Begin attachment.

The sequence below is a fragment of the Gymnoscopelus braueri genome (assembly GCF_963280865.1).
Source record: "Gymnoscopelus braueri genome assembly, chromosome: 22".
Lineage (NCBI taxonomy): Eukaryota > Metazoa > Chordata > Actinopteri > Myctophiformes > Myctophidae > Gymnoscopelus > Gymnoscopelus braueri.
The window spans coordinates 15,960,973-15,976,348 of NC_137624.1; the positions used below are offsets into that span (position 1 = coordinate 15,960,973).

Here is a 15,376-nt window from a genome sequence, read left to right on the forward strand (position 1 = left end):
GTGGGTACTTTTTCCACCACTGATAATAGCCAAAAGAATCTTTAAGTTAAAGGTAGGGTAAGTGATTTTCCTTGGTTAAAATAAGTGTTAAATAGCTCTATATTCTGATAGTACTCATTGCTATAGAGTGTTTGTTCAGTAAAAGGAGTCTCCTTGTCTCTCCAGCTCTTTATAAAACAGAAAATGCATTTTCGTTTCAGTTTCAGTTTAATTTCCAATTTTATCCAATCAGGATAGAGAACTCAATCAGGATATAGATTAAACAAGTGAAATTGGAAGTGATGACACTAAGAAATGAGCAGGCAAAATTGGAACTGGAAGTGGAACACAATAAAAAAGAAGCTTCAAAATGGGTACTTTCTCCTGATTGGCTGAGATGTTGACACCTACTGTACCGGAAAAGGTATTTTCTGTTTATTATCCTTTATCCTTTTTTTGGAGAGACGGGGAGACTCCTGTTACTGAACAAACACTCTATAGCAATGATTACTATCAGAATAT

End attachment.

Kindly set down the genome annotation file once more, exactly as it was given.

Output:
The sequence below is a fragment of the Gymnoscopelus braueri genome (assembly GCF_963280865.1).
Source record: "Gymnoscopelus braueri genome assembly, chromosome: 22".
Lineage (NCBI taxonomy): Eukaryota > Metazoa > Chordata > Actinopteri > Myctophiformes > Myctophidae > Gymnoscopelus > Gymnoscopelus braueri.
The window spans coordinates 15,960,973-15,976,348 of NC_137624.1; the positions used below are offsets into that span (position 1 = coordinate 15,960,973).

Here is a 15,376-nt window from a genome sequence, read left to right on the forward strand (position 1 = left end):
GTGGGTACTTTTTCCACCACTGATAATAGCCAAAAGAATCTTTAAGTTAAAGGTAGGGTAAGTGATTTTCCTTGGTTAAAATAAGTGTTAAATAGCTCTATATTCTGATAGTACTCATTGCTATAGAGTGTTTGTTCAGTAAAAGGAGTCTCCTTGTCTCTCCAGCTCTTTATAAAACAGAAAATGCATTTTCGTTTCAGTTTCAGTTTAATTTCCAATTTTATCCAATCAGGATAGAGAACTCAATCAGGATATAGATTAAACAAGTGAAATTGGAAGTGATGACACTAAGAAATGAGCAGGCAAAATTGGAACTGGAAGTGGAACACAATAAAAAAGAAGCTTCAAAATGGGTACTTTCTCCTGATTGGCTGAGATGTTGACACCTACTGTACCGGAAAAGGTATTTTCTGTTTATTATCCTTTATCCTTTTTTTGGAGAGACGGGGAGACTCCTGTTACTGAACAAACACTCTATAGCAATGATTACTATCAGAATAT